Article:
A Look Back on Giving Tuesday Performance: Opportunities for the New Year
Last week, hundreds of fundraising and marketing professionals joined in Washington DC to exchange new ideas and innovations for how to improve relationships with donors. At the DMA DC Nonprofit Conference, the discussions touched topics ranging from advanced analytics and predictive modeling solutions, to multichannel acquisition strategy, to crowdfunding as an online fundraising technique. As the marketing landscape continues to shift and donors become more sophisticated, and at times, more difficult to reach, nonprofit professionals have also changed their methodologies to make a true multichannel impact.
As we look forward to the opportunities of 2016, it’s also critical to reflect on the strategies that resonated over the past year in order to build upon them for an even more successful 2016. The measure of that success often comes from the ever-important End of Year giving season during the month of December. Historically, performance during end of year has been the main driver for kicking off the new year of fundraising efforts, particularly in terms of budget allocations and channel strategies. But we detected an interesting trend this year, and one that has been slowly gaining traction over recent years past: Giving Tuesday is emerging as a central focus for end of year fundraising efforts. According to Blackbaud’s annual report, Giving Tuesday 2015 garnered a 52% year-over-year increase in online donations from 2014. Additionally, they determined the average online gift to be up 6% from the year prior. M+R pulled results from their clients that showed a 79% lift in Giving Tuesday revenue between 2014 and 2015. What does this all mean? Giving Tuesday is no longer the “bridesmaid” of end of year giving, and it’s something all nonprofits should take notice of.
A Giving Tuesday Case Study – Storytelling to Engage the Heart
In tandem with this trend, in addition to the knowledge we gained about previous end of year performance, we applied a Giving Tuesday-centric strategy to the American Heart Association’s “What’s Your Why?” campaign, a play off their powerful tagline, Life is Why. Not only did AHA seek to leverage the growing significance of Giving Tuesday, but they also planned to reinvigorate their integrated approach through a more personal and human perspective. Ultimately, the team’s goal was to take all of their data, research and scientific discovery, and put it into a platform where people could connect intimately and emotionally with it – the numbers wouldn’t just be numbers, rather they would become real people with real stories.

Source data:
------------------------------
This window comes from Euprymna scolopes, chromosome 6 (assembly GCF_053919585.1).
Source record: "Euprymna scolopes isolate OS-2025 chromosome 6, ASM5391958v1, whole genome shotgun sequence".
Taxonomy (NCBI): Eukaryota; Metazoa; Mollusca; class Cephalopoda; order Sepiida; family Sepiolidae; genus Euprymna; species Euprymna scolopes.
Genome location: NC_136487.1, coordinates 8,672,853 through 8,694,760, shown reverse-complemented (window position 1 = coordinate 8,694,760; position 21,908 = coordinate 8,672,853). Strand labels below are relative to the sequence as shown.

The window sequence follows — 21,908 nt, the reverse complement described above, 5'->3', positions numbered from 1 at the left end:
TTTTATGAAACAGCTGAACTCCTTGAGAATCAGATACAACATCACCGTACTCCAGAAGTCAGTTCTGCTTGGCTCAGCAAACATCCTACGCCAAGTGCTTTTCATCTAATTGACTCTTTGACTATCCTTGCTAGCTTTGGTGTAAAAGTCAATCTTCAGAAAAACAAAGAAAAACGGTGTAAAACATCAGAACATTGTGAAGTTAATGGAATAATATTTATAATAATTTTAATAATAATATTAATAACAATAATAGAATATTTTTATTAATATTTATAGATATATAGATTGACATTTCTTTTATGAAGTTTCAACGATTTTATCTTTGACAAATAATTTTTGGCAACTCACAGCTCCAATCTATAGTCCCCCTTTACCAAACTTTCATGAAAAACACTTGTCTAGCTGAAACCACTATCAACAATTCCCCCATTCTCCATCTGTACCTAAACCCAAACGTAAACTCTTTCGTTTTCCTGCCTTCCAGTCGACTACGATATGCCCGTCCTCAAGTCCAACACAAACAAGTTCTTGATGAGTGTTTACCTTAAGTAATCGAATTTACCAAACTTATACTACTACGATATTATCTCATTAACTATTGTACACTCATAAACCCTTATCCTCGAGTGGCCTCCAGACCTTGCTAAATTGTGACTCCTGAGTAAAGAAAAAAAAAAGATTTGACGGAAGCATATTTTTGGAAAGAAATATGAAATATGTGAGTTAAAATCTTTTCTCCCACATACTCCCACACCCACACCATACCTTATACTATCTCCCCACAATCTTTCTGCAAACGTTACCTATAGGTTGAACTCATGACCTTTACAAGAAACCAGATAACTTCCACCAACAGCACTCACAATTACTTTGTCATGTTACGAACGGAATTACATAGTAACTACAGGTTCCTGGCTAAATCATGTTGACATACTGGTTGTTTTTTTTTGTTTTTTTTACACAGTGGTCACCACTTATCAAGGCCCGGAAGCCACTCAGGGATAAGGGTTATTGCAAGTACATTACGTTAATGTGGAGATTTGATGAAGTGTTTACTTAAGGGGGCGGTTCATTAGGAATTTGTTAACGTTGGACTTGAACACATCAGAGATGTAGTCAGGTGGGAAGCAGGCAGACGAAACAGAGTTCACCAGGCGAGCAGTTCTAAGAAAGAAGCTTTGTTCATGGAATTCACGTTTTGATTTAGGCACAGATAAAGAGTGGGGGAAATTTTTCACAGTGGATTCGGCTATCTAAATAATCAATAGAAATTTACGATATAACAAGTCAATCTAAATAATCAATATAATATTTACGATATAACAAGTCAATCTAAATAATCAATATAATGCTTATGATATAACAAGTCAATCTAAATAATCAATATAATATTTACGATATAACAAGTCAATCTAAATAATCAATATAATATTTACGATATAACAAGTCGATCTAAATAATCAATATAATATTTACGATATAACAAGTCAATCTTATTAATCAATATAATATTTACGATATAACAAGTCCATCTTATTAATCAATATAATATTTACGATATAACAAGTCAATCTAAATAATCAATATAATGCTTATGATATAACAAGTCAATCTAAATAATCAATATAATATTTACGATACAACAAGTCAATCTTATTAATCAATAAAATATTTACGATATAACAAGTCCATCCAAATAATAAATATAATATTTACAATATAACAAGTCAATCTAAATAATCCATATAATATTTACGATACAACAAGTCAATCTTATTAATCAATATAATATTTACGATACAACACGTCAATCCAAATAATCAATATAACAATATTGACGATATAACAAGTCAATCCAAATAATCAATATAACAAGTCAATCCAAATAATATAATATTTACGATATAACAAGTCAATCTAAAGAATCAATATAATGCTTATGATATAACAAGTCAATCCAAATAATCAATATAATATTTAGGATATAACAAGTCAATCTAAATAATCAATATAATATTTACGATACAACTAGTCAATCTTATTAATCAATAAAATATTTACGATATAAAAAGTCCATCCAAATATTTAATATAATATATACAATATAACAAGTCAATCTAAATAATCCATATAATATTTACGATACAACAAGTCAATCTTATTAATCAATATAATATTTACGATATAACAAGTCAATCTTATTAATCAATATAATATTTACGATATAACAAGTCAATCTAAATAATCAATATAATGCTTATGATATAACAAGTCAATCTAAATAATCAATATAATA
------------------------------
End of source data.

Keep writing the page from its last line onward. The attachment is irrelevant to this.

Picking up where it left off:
AHA used three unique 30-second digital spots as the primary drivers for their Giving Tuesday campaign. Each video highlighted a different “why” – grandparents who are at the Thanksgiving table because of caregiver support for stroke recovery, mothers who are baking pie because Go Red for Women educated them about catching the early signs of heart attack, and a baby whose congenital heart defect was repaired thanks to AHA-funded research. It was a way to amplify their message through stories that people could universally connect to. On the actual day of Giving Tuesday, an appeal was sent that leveraged still photography from the final video and the 431 “whys” – loved ones, friends, family members – that could be saved from cardiovascular disease that day. The stories came to life not only through digital video and email, but also through a comprehensive social media “field guide” strategy that touched both national and local audiences. The team produced creative assets including video stills, quote overlay images and showcases of AHA research that were shared across the Twitter and Facebook accounts of the national American Heart Association brand, as well as their local divisions. This allowed AHA to maintain brand consistency and provide a holistic and engaging user experience, while giving their local field staff a platform to bring a relevant voice to their own constituents.
Through the alignment of email, social, and digital video, AHA achieved a truly integrated branding campaign that was ultimately able to compel many more donors. The dollar amount of their Giving Tuesday donations increased 155% year-over-year. Because the content of the campaign was extremely relevant not only to the time of year, but also personally significant to their donors, Giving Tuesday proved to be an extremely important factor in their overall end of year performance. Depending upon your vertical, this type of Giving Tuesday strategy has the potential to garner similarly positive results, especially if you can engage through a compelling story.